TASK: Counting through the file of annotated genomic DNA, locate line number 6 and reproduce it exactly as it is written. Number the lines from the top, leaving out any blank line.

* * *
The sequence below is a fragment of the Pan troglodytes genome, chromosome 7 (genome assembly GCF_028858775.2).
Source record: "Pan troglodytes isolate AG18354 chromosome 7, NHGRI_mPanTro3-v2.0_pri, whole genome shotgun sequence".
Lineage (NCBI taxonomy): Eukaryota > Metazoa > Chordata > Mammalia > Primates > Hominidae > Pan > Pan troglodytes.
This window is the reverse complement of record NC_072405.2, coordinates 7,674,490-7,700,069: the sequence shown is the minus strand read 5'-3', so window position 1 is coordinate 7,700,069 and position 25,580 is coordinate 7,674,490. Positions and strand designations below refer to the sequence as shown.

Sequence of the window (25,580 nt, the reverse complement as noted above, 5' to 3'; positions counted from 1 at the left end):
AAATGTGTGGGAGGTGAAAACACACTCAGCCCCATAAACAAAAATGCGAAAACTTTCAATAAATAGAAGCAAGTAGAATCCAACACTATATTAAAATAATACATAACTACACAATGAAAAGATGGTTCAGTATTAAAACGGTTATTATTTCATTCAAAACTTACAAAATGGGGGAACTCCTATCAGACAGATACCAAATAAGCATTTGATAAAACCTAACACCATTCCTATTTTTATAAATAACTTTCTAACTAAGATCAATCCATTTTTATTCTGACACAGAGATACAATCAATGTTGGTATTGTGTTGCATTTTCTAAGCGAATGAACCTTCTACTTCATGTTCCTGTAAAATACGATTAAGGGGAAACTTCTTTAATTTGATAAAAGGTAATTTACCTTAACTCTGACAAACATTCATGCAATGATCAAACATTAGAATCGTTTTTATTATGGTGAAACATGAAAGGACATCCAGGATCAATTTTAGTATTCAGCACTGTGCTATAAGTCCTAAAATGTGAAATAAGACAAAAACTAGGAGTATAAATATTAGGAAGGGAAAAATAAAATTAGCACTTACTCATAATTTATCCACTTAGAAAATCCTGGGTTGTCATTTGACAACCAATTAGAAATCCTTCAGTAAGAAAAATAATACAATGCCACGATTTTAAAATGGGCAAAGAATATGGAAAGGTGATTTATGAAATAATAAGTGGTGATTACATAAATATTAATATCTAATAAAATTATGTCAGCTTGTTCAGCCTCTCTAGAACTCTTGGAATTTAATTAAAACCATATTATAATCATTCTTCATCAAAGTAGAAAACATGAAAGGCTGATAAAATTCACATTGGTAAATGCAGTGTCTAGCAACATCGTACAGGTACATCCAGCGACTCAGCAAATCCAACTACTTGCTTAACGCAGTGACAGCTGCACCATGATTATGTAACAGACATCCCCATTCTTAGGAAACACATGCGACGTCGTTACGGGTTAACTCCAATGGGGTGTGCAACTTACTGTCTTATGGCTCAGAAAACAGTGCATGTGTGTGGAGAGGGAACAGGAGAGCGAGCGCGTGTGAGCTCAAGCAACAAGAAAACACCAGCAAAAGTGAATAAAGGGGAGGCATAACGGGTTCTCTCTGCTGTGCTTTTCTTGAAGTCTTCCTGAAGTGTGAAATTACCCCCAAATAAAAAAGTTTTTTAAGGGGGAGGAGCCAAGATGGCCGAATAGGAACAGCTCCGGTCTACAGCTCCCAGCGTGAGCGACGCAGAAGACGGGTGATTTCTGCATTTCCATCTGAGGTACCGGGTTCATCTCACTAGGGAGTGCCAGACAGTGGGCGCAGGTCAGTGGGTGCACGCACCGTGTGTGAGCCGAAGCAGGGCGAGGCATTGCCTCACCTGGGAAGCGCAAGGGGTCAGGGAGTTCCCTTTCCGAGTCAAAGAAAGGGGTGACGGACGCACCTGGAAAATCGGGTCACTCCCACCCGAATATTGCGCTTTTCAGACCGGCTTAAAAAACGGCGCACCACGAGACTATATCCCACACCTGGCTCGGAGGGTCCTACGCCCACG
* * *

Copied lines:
AAATGTGTGGGAGGTGAAAACACACTCAGCCCCATAAACAAAAATGCGAAAACTTTCAATAAATAGAAGCAAGTAGAATCCAACACTATATTAAAATAATACATAACTACACAATGAAAAGATGGTTCAGTATTAAAACGGTTATTATTTCATTCAAAACTTACAAAATGGGGGAACTCCTATCAGACAGATACCAAATAAGCATTTGATAAAACCTAACACCATTCCTATTTTTATAAATAACTTTCTAACTAAGATCAATCCATTTTTATTCTGACACAGAGATACAATCAATGTTGGTATTGTGTTGCATTTTCTAAGCGAATGAACCTTCTACTTCATGTTCCTGTAAAATACGATTAAGGGGAAACTTCTTTAATTTGATAAAAGGTAATTTACCTTAACTCTGACAAACATTCATGCAATGATCAAACATTAGAATCGTTTTTATTATGGTGAAACATGAAAGGACATCCAGGATCAATTTTAGTATTCAGCACTGTGCTATAAGTCCTAAAATGTGAAATAAGACAAAAACTAGGAGTATAAATATTAGGAAGGGAAAAATAAAATTAGCACTTACTCATAATTTATCCACTTAGAAAATCCTGGGTTGTCATTTGACAACCAATTAGAAATCCTTCAGTAAGAAAAATAATACAATGCCACGATTTTAAAATGGGCAAAGAATATGGAAAGGTGATTTATGAAATAATAAGTGGTGATTACATAAATATTAATATCTAATAAAATTATGTCAGCTTGTTCAGCCTCTCTAGAACTCTTGGAATTTAATTAAAACCATATTATAATCATTCTTCATCAAAGTAGAAAACATGAAAGGCTGATAAAATTCACATTGGTAAATGCAGTGTCTAGCAACATCGTACAGGTACATCCAGCGACTCAGCAAATCCAACTACTTGCTTAACGCAGTGACAGCTGCACCATGATTATGTAACAGACATCCCCATTCTTAGGAAACACATGCGACGTCGTTACGGGTTAACTCCAATGGGGTGTGCAACTTACTGTCTTATGGCTCAGAAAACAGTGCATGTGTGTGGAGAGGGAACAGGAGAGCGAGCGCGTGTGAGCTCAAGCAACAAGAAAACACCAGCAAAAGTGAATAAAGGGGAGGCATAACGGGTTCTCTCTGCTGTGCTTTTCTTGAAGTCTTCCTGAAGTGTGAAATTACCCCCAAATAAAAAAGTTTTTTAAGGGGGAGGAGCCAAGATGGCCGAATAGGAACAGCTCCGGTCTACAGCTCCCAGCGTGAGCGACGCAGAAGACGGGTGATTTCTGCATTTCCATCTGAGGTACCGGGTTCATCTCACTAGGGAGTGCCAGACAGTGGGCGCAGGTCAGTGGGTGCACGCACCGTGTGTGAGCCGAAGCAGGGCGAGGCATTGCCTCACCTGGGAAGCGCAAGGGGTCAGGGAGTTCCCTTTCCGAGTCAAAGAAAGGGGTGACGGACGCACCTGGAAAATCGGGTCACTCCCACCCGAATATTGCGCTTTTCAGACCGGCTTAAAAAACGGCGCACCACGAGACTATATCCCACACCTGGCTCGGAGGGTCCTACGCCCACG